Bel canto, p.11
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       Bel Canto, p.11
 

           Ann Patchett

  Several of the foot soldiers came around with the bags that Messner had brought in on the accompanist’s gurney and distributed sandwiches and cans of soda, wrapped slices of dark cake and bottled water. If nothing else, the food seemed to be in great abundance and when they took one sandwich each the boy shook the bag at them, urging them wordlessly to reach in for more. Or maybe there was simply more for them because they were sitting with Roxane Coss.

  “It looks like I’ll stay for supper,” she said, unwrapping the white paper like a present. Inside the heavy slabs of bread there was a piece of meat, orangish-red with sauce or watery peppers. Its juice dripped into the paper which she spread across her lap. The two men waited for her to begin, but they didn’t have to wait for long. She ate like she was starving. “There are people who would like to have a picture of this,” she said, lifting up the sandwich. “I’m very particular about my food.”

  “We make exceptions in extraordinary times,” Mr. Hosokawa said, and Gen translated. He was pleased to see her eating, pleased that her grief had not overwhelmed her in any way that could endanger her health.

  For Gen, the oily piece of meat (which animal?) inside stained bread made him stop and consider exactly how hungry he was. He was hungry. He turned his head away from Roxane Coss and Mr. Hosokawa, afraid of the orange grease on his lips. But before he had the chance to eat even half of his sandwich, one of the boys wearing a green baseball cap came for him. They were just starting to become distinguishable, these boys. This one had a cap with a photo button of Che Guevara on it, another wore a knife on his chest, one more had a cheap scapula of the Sacred Heart tied high up on his throat with a string. Some of the boys were very big or very small, a few had a handful of whiskers sprouting on their chins, others had acne. The boy that Gen had noticed with Roxane had a face like a fine-boned Madonna. The boy that came for him now told Gen in a Spanish so rudimentary that it was a struggle to understand, that the Generals would see him now.

  “Forgive me,” he said in English and Japanese, wrapping up what was left of his meal and putting it discreetly beneath a chair in hopes it would still be there when he returned. He had especially wanted the cake.

  General Hector used a pencil to take notes on a yellow tablet. He was extremely meticulous about his writing.

  “Name?” General Alfredo asked a man sitting on a red ottoman near the fireplace.

  “Oscar Mendoza.” The man took his handkerchief out of his pocket and wiped his mouth. He was finishing off a piece of cake.

  “Any identification?”

  Mr. Mendoza took out his wallet, found a driver’s license, a credit card, pictures of his five daughters. General Hector copied down the information. He wrote down his address. General Benjamin picked up the pictures and studied them. “Occupation?” he said.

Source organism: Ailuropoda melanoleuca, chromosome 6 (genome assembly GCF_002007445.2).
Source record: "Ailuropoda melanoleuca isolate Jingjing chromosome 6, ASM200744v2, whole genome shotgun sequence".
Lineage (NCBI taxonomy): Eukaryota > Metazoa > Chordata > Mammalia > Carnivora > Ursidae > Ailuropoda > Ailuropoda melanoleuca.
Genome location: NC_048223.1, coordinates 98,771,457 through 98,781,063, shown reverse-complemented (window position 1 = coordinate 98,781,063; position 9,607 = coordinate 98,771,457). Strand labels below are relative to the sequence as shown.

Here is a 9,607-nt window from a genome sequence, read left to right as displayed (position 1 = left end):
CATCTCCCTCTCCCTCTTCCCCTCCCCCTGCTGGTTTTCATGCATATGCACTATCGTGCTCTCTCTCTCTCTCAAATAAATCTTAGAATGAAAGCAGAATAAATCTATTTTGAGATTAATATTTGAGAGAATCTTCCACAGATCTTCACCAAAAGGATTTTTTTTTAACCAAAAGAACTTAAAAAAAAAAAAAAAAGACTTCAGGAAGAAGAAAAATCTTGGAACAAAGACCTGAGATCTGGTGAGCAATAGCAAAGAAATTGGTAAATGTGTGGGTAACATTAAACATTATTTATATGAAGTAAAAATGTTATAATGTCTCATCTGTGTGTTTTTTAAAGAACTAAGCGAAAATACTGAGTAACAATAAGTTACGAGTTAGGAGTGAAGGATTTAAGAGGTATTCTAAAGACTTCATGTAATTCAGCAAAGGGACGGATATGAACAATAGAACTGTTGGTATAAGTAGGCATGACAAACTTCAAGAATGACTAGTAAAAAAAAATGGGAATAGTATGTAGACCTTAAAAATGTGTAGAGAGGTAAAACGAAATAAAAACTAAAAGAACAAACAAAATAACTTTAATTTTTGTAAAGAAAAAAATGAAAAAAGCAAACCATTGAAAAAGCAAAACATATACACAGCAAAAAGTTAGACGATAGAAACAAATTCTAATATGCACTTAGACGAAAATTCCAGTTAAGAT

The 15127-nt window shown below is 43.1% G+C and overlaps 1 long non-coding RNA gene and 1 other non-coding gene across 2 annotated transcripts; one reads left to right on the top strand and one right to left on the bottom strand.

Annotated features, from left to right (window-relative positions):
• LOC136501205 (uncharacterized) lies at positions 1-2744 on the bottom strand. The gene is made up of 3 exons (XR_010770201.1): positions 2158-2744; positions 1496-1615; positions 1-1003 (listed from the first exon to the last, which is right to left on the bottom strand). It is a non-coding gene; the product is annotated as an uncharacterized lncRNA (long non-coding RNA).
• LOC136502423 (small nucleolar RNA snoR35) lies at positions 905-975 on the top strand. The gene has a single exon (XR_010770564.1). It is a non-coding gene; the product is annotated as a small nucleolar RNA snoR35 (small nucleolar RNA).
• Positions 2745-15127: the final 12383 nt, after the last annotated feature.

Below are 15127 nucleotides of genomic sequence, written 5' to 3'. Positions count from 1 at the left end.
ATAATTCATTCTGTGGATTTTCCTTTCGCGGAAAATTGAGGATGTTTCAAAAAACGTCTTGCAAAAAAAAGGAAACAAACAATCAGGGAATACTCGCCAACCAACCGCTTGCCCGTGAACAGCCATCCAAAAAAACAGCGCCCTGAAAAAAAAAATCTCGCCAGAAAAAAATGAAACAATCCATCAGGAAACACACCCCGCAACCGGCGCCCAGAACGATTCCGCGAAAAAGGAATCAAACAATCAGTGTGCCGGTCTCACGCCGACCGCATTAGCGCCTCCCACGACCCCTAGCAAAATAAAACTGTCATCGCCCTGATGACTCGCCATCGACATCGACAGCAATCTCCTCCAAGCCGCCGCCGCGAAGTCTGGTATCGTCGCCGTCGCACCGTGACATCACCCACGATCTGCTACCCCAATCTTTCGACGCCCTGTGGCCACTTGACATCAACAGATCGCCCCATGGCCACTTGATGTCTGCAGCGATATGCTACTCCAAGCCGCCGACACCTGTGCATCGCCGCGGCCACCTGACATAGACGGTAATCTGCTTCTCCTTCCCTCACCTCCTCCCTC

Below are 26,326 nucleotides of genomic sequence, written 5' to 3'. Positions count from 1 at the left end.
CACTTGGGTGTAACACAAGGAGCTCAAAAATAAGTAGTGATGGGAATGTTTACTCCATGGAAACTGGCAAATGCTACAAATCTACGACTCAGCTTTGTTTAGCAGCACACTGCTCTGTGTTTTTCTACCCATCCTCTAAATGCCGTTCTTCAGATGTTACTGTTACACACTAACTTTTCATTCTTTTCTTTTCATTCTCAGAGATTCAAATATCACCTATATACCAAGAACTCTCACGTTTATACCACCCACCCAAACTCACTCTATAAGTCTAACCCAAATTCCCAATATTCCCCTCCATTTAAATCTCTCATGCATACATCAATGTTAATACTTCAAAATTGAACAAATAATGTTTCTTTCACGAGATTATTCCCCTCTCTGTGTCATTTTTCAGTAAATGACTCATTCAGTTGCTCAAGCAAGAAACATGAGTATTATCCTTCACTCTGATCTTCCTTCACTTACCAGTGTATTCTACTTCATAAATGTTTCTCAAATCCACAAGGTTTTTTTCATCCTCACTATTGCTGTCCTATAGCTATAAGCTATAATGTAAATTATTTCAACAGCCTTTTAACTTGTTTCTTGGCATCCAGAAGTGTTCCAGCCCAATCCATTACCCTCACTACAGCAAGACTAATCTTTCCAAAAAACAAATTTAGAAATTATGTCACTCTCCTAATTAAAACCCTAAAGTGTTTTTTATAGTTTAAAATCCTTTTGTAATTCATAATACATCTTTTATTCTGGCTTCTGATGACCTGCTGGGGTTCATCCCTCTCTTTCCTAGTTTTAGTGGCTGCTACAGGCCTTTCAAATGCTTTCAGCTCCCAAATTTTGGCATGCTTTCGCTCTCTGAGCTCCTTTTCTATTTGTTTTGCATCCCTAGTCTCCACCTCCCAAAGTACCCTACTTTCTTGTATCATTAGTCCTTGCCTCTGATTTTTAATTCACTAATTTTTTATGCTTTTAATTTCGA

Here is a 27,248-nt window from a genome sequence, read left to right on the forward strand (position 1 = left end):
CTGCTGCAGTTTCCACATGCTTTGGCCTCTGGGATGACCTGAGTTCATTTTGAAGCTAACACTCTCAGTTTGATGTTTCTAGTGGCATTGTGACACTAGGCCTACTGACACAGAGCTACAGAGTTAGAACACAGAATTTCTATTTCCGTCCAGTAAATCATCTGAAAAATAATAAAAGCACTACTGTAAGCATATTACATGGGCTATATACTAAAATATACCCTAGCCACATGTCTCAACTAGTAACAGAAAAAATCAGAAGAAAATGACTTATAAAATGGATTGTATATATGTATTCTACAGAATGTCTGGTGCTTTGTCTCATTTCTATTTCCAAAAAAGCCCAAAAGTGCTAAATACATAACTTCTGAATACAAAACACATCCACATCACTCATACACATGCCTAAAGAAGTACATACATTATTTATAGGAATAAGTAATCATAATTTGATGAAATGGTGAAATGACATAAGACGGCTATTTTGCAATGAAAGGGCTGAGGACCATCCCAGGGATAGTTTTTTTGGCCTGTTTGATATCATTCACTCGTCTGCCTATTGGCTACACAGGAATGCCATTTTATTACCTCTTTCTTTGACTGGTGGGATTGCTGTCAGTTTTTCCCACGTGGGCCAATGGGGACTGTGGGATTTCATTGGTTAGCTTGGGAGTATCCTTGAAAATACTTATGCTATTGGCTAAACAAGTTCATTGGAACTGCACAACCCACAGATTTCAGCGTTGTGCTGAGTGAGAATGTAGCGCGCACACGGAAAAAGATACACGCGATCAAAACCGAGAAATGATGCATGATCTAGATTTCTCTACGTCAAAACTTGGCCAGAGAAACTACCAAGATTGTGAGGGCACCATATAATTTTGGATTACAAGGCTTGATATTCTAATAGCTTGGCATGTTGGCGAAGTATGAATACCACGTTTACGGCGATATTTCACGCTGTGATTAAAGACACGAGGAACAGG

“Contractor.” Mr. Mendoza did not like them having his address. He lived only five miles from here. He had planned on bidding to build the factory that he had been told Mr. Hosokawa had come to his country to develop. Instead he had slept on a floor, said good-bye to his wife and his grand string of girls for who knew how long, and had to consider the possibility that he might be shot.

  “Your health?”

  Mr. Mendoza shrugged. “Good enough I would think. I’m here.”

  “But do you know?” General Benjamin said, trying to remember the tone that the doctor had taken with him when he had gone to the city years before to see about his shingles. “Do you have any conditions?”

  Mr. Mendoza looked as if he were being asked about the internal workings of his wristwatch. “I wouldn’t know.”

  Gen came along behind them and waited while they asked a few more questions, all of them remarkable only in what unhelpful answers they engendered. They were trying to get rid of more hostages. They were trying to discern who else might be dying. The death of the accompanist had made them nervous. The crowd outside, which had quieted for a while, had begun to bellow again once they saw the body tucked inside its white tablecloth. “Mur-der! Mur-der!” they chanted. From the street there came a constant barrage of bullhorned messages and demands. The phone rang and rang and rang with would-be negotiators. Soon, all of the terrorists were going to have to be allowed to sleep. The Generals were bickering in some shorthand nonsense that Gen couldn’t follow. General Hector stopped the argument by taking out his pistol and shooting the clock on the mantel. There were too many people to watch, even with the crowd cut in half. They went from man to man, asking, printing down the answers and names. Gen served in the cases where Spanish was not understood. It was the foreigners they placed their hopes on anyway. Foreign governments willing to pay foreign ransoms. The Generals were having to rethink their failed mission. If they couldn’t get the President, then there should still be something in it for their troubles. They planned to talk to every hostage in the room, to assess and rank them to see who would be most beneficial in getting comrades released from high-altitude prisons, for getting money for the cause. But the polling process lacked science. The guests played down their own importance when questioned.